It’s Getting Hot in Here

11_27_5---Flames_web

Yesterday, at this time, I had solid plans to spend my evening detailing the wonders of French yogurt. Taking not-so-surreptitious photos of the dairy extravaganza (i.e. aisle) had been the highlight of my day. I had conned two friends to be lookouts at the most luxurious Monoprix I have ever seen (the security detail at some of these supermarkets is impressive) and proceeded to confuse multiple customers who just shook their heads in my direction after hearing the loud American giggling in the cold case section. Yet, after a late night attending a work function, I decided to put off the post for one day. That way I’d have more light to take photos of the variety of yogurt I brought home to sample and more energy (and creativity) to put into the post – both of which I have been rather low on lately.

I did not count on the fleet of French firefighters who pounded on my door many, many, many times between 1:30 and 3am this morning. Apparently my new downstairs neighbor had some type of fire. No worries – nothing that required evacuation or in any way affected the structural integrity of the building as far as I could eek out with my piecemeal French. I am pretty sure that they even put everything out before they woke me. However, said apartment ventilates into my laundry area – a small enclave off of the living room – close to the front door and was spewing acrid fumes into my little place while I was ignorantly sleeping.

The very nice, not very bilingual and young (and attractive) pompiers came and went through my entire place, mostly focusing on the vents behind the washer. Multiple times I thought the walk=through was finished, that they had satisfied their curiosity that I, too, did not have a fire (and to the extent of my dirty laundry piles), but then they kept returning. I did not realize until this morning that they had been checking carbon monoxide levels. After being satisfied by their instrument readings and severely ordering me to keep all the windows open, I was finally allowed to return to bed. I tossed and turned. Everything smelled like campfire and I was sincerely freaked out – neither smoke detectors, nor carbon monoxide monitors are mandatory in France – what if I had slept through it all? Needless to say, I have not yet returned to my passion for coconut yogurt (although it is quite cooling).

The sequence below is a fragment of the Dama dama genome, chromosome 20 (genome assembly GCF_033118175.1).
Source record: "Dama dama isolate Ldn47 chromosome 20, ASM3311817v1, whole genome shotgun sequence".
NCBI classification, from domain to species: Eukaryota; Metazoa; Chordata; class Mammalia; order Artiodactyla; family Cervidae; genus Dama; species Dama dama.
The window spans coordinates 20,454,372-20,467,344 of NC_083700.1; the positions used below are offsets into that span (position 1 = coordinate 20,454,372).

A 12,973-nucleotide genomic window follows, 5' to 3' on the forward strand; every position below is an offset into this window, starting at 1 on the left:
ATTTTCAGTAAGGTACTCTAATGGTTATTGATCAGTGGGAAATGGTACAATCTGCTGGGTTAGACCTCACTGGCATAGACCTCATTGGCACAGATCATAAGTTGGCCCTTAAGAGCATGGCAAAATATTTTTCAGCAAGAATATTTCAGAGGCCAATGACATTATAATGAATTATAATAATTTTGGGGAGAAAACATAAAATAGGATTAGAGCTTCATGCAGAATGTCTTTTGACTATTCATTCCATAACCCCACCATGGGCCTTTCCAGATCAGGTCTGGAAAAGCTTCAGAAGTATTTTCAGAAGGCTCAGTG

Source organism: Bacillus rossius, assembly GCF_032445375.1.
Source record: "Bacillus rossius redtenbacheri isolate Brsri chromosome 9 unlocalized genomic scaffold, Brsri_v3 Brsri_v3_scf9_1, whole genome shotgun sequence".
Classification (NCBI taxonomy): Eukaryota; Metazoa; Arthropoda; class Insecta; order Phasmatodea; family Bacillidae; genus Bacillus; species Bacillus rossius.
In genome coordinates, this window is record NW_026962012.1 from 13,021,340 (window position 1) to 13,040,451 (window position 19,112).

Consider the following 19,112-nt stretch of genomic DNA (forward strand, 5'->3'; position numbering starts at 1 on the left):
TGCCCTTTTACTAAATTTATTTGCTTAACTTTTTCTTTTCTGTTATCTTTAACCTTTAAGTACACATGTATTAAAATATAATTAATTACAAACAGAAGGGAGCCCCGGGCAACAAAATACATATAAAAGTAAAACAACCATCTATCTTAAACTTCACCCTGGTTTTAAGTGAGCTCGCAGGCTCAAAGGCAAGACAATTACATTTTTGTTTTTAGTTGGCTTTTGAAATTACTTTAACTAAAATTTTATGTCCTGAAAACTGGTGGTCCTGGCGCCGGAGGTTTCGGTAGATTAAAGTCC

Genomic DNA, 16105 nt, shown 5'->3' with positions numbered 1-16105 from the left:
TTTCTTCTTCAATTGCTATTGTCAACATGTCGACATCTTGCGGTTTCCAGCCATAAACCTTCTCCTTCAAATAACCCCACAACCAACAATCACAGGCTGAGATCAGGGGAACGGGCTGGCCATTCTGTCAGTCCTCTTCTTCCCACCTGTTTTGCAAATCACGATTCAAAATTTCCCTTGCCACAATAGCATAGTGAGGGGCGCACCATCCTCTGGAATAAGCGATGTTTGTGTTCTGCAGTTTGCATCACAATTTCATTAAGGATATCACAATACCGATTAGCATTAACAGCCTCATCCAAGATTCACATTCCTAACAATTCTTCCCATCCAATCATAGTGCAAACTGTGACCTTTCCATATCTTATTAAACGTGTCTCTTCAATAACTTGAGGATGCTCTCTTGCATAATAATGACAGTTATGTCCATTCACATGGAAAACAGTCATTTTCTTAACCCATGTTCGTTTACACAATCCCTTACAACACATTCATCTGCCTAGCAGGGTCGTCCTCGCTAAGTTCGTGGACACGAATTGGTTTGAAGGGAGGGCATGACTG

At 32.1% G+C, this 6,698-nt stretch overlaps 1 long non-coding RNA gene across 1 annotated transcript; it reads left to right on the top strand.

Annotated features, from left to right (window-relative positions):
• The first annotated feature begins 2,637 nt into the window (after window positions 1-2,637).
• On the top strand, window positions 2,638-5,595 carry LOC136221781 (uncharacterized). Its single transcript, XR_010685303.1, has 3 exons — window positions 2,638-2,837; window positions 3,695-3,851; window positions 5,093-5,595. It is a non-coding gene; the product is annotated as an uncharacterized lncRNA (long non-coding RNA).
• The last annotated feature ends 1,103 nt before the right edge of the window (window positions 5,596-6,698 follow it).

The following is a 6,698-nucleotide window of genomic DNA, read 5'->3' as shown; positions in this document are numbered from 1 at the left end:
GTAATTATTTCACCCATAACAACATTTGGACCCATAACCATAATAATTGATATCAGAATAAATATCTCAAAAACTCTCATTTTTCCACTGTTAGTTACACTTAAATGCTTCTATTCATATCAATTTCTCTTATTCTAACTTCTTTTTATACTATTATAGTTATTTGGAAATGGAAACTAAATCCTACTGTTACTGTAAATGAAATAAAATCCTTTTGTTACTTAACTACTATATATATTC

So, email to landlord? Check. Request for a smoke detector? Check. New emergency plan put into place amongst the friends and loved ones? Check. Lots and lots and lots of Febreeze? Check, check and check. Return to the excitement over yogurt and stress about the cold I cannot seem to kick? Returning slowly but surely. Most likely tomorrow – the pictures are killer.

First, I need a really good night’s sleep. It has been a long day.

(Photo credit to freefoto.com – makes me want to try my hand at capturing flames, but from a safe distance)

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One response to “It’s Getting Hot in Here

  1. Boo! I am glad that you are alright, but not at all happy with the ordeal you went through. Did your landlord agree to the smoke detectors? Was your neighbors flat really damaged?

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